AAMC Calls for Modest Increase in Medical School Enrollment

DrYo12

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AAMC Calls for Modest Increase in Medical School Enrollment
Association Adopts New Position on Physician Supply

Washington, D.C., February 22, 2005 - Concerned that America may experience a physician shortage in the next few decades, the AAMC today recommended that enrollment in U.S. medical schools be increased 15 percent by 2015. Assuming that schools respond to the AAMC's recommendation, the result would be an increase of about 2,500 M.D. graduates per year.

"The AAMC's new position responds to mounting evidence that the demand for physicians will outstrip the supply in future years," said AAMC President Jordan J. Cohen, M.D. "Given the extended time it takes to educate and train tomorrow's doctors, efforts to increase enrollment must get underway as soon as possible to assure that the health care needs of the nation in 2015 and beyond are met."

In calling for the expansion, the AAMC recommended that the increases be targeted, in part, to areas of the country that have seen a rapid rise in population over the past several decades and are expected to grow in the future. The association also recommended the removal of the current restriction on the number of residency and fellowship positions funded by Medicare in order to ensure that the new U.S. medical school graduates can complete the training necessary to practice.

A survey of medical school expansion plans, conducted by the AAMC's Center for Workforce Studies in late 2004, shows that many of the nation's medical schools have already begun to increase their class sizes. Of the 118 allopathic schools (institutions that grant M.D. degrees) that responded to the survey, 36 (31 percent) indicated that they were "definitely" or "probably" going to boost first-year enrollment over the next several years, which would yield about a four percent increase in M.D.s. Another 23 schools (20 percent) said they would "possibly" increase enrollment over the next six years.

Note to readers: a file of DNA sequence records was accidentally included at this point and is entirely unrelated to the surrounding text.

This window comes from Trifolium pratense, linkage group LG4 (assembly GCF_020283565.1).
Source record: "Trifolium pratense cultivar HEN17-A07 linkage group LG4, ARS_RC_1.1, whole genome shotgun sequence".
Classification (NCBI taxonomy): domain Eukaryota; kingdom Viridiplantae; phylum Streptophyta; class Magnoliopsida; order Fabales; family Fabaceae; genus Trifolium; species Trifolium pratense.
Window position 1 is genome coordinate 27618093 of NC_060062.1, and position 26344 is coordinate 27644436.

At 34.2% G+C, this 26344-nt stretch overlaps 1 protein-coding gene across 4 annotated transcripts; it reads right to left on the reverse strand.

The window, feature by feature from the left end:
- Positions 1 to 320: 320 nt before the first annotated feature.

Several factors were considered in making the recommendation for an increase in medical school capacity, including U.S. population growth, a demand for more medical care by aging Baby Boomers, the retirement of practicing physicians, and younger doctors working fewer hours.

However, given the inherent uncertainties in predicting future physician workforce needs, the AAMC's Center for Workforce Studies will continue to analyze and monitor changes over time in the physician supply, as well as identify strategies to retain doctors in the workforce and make more effective use of practicing physicians. To help achieve this goal, the AAMC will sponsor the first annual Physician Workforce Research Conference, May 5-6 in Washington, D.C.

A copy of the AAMC's physician workforce position can be found at: www.aamc.org/workforce
 
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DrYo12

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In a nutshell--the AAMC has been predicting an oversupply of doctors by this time but have re-evaluated and now think there will be a shortage.